Chapter 2: Baltic States, Let's talk some Freedom
Bijgewerkt op: 9 feb. 2019
From Finland I crossed the Baltic Sea by ferry heading towards Tallinn, the first city I would visit in the Baltic States. I read a lot of tips and blogs about Tallinn, so I had good hope about the city and about Estonia. A lot of people go either to Parnu or Tartu as second destination in this city, I went for Tartu as that is where the National History Museum is located. It was at this museum that I decided to write the second chapter about Freedom and the different perceptions I have encountered in the Baltics. And I know that freedom is a highly analyzed topic, surely not very original or surprising, but I think that the perception of freedom and its meaning is such a huge part of understanding the Baltics, that I can’t pass over it.
This year the Baltic states celebrate their 100 years of independence. Or actually, it was 100 years ago that they declared independence, but then the first and second World Wars happened. It is a year full of celebration and reflection on the regained independence. I will not burn my hands by trying to explain for each country what exactly happened in these 100 years. The complicated part of the history is that this is also very different for each country.
I learned a new story of courage, bravery and peaceful resistance, The Baltic Chain. A couple of days after the Baltic Chain the Berlin Wall collapsed, which resulted that the story of the Baltic Chain is not very known outside of the Baltics. The chain was made by people holding hands from Tallinn all the way to Vilnius. And as these countries have only a small population, one third of their people showed up in order to make this chain. At the map you see not only where the chain was but also where the people came from who joined the chain. You can find this map at the hyper modern Estonian museum.
Apart that this symbol is a sign of cooperation between the different Baltic States, it is also very accurate for the attitude of these nations. As oppression does not only bring less creativity and underground movement, it raised generations of people who are very private, an attitude to not get too involved and calmness. Alexander Lielgalvis from Riga added to this, a lack of rebellious people. What surprised me the most is that for all these three countries it did result in less bloodshed during the last fight for freedom. Somehow they have managed to bargain their way into independence from the Soviet, which was about to collapse. The Baltic Chain was part of this peaceful but strong resistance.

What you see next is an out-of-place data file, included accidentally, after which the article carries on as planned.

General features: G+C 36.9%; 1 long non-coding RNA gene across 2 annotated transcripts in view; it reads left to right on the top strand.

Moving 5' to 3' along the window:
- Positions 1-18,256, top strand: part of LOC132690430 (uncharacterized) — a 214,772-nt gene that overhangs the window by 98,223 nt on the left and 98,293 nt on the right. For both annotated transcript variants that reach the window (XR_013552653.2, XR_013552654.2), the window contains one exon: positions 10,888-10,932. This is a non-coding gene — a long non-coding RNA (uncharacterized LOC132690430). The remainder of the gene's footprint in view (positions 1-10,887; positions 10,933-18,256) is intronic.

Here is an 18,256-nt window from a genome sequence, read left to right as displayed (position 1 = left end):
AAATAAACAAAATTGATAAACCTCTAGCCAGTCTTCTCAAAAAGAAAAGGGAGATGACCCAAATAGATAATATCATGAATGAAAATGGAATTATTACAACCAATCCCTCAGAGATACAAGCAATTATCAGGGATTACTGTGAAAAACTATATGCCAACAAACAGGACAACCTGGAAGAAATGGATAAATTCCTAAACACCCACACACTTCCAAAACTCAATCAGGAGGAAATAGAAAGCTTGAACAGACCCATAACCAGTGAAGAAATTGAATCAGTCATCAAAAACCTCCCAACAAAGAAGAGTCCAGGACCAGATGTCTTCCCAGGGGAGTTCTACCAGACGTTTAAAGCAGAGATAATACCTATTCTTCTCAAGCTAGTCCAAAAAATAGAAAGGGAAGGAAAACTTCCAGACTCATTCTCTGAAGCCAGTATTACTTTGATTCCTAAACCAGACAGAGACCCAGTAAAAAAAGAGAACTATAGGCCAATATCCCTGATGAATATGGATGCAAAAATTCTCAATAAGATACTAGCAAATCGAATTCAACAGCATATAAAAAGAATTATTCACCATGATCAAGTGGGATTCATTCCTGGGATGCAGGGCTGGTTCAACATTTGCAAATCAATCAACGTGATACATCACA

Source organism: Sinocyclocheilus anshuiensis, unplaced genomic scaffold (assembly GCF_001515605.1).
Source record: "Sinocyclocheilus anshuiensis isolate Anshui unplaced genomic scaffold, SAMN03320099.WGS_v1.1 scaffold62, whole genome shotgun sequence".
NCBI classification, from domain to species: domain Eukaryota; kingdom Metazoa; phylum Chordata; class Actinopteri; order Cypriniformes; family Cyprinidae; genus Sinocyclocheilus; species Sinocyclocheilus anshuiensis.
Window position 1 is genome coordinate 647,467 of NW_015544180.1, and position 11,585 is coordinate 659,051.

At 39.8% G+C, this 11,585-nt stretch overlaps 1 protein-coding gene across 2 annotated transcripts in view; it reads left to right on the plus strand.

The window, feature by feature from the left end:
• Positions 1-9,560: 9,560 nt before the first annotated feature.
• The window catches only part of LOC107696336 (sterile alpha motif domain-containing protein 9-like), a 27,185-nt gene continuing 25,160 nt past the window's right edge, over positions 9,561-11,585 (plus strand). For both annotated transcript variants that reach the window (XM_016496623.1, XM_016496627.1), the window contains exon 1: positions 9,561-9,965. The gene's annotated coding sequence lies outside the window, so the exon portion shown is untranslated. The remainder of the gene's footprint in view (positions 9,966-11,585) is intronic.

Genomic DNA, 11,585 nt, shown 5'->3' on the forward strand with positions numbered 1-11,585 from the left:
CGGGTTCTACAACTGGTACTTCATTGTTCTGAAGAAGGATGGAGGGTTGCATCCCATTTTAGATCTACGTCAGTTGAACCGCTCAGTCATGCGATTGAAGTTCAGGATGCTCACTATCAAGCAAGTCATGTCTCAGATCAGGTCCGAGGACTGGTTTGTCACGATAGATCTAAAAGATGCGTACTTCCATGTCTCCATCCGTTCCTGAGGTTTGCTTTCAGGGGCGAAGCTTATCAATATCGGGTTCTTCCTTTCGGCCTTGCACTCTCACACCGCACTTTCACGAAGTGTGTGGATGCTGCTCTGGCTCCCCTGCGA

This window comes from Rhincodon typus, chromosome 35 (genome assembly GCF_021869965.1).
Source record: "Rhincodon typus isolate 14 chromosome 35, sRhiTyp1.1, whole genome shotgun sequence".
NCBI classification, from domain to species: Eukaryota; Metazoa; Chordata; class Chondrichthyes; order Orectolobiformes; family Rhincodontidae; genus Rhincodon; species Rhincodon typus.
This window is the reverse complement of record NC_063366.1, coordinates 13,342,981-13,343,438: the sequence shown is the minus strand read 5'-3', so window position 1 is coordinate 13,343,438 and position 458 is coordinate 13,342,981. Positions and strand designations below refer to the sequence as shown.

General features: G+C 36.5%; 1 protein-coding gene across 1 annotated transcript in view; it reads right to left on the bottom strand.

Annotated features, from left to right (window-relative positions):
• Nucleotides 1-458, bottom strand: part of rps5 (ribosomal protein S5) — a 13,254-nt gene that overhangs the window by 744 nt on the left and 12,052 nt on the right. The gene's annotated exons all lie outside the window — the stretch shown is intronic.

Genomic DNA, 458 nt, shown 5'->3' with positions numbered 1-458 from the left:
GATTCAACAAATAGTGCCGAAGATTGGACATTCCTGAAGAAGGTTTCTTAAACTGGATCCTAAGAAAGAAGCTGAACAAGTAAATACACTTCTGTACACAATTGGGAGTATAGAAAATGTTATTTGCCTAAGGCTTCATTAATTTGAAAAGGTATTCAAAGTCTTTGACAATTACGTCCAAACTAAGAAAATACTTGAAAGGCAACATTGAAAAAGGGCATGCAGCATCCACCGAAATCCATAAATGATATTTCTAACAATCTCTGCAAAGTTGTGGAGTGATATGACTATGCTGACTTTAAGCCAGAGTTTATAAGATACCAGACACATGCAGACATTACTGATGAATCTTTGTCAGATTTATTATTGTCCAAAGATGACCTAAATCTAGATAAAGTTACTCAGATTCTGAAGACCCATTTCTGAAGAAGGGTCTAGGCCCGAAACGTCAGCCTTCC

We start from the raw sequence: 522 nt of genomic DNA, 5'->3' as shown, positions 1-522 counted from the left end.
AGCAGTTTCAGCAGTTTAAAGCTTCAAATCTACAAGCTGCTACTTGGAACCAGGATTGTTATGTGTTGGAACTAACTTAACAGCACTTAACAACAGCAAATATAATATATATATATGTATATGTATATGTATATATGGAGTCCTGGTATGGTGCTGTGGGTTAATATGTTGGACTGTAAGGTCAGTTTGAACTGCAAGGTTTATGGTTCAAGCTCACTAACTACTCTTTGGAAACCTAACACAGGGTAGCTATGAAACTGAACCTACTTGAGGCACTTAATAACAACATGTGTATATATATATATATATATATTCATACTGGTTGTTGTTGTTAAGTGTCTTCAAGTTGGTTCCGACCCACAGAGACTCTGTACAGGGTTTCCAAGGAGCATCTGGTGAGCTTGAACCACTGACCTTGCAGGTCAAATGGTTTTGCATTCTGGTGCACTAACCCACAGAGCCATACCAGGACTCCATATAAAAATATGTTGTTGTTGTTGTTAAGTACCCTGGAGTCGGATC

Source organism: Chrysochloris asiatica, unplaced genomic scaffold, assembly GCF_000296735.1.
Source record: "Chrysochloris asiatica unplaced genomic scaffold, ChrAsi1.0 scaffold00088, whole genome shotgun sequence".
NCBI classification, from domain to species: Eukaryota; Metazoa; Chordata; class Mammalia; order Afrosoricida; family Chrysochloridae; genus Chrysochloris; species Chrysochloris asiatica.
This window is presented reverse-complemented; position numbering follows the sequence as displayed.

While walking through these three states I wondered how it happened that after all these years of occupation, their nationality lived on. For people it is important to be able to say that they belong to a certain nation and that this nation mostly wants its own state, governed by the rules and traditions of this nation. This feeling of belonging doesn’t disappear after years of occupation, but manages to live on in the people who in their turn find their ways of showing this. And piece by piece with small symbols of their nation, the people got their sovereignty back.
What about your personal freedom?
But that is not the only side of the story. Because after the nation is free again, the people will start to regain their personal freedom as well. New fashion, new music, bars, clubs, books, ideas, writers, thinkers and new tradition come up. And by forming this new society, difficult choices have to be made, new rules and laws have to be implemented. This is already a really difficult process, but even more so when your nation is a mix of the former occupiers and the occupied. The Baltic states did handle this differently and also still approach the problem in different ways.
In Estonia the russian speaking population makes up for around 10% of the population. They are one of the most digitized countries in the world, but aren’t afraid that the Russians will hack them as they are also one of the best in cybersecurity. They have a a super modern National history museum in Europe with many hightech gadgets, a new building and a broad scala on modern topics like Iphones and the invention of Skype. But what most amazed me was their part on their freedom. In a movie they let different Estonians explain what freedom means for them. These quotes are projected on a wall and flash by, none of these quotes is even a bit similar to another. But one perspective stayed with me as this quote acknowledges that one’s freedom may mean someone else’s occupation. A delicate balance that all over the world is hard to sustain and control and causes much of our modern problems.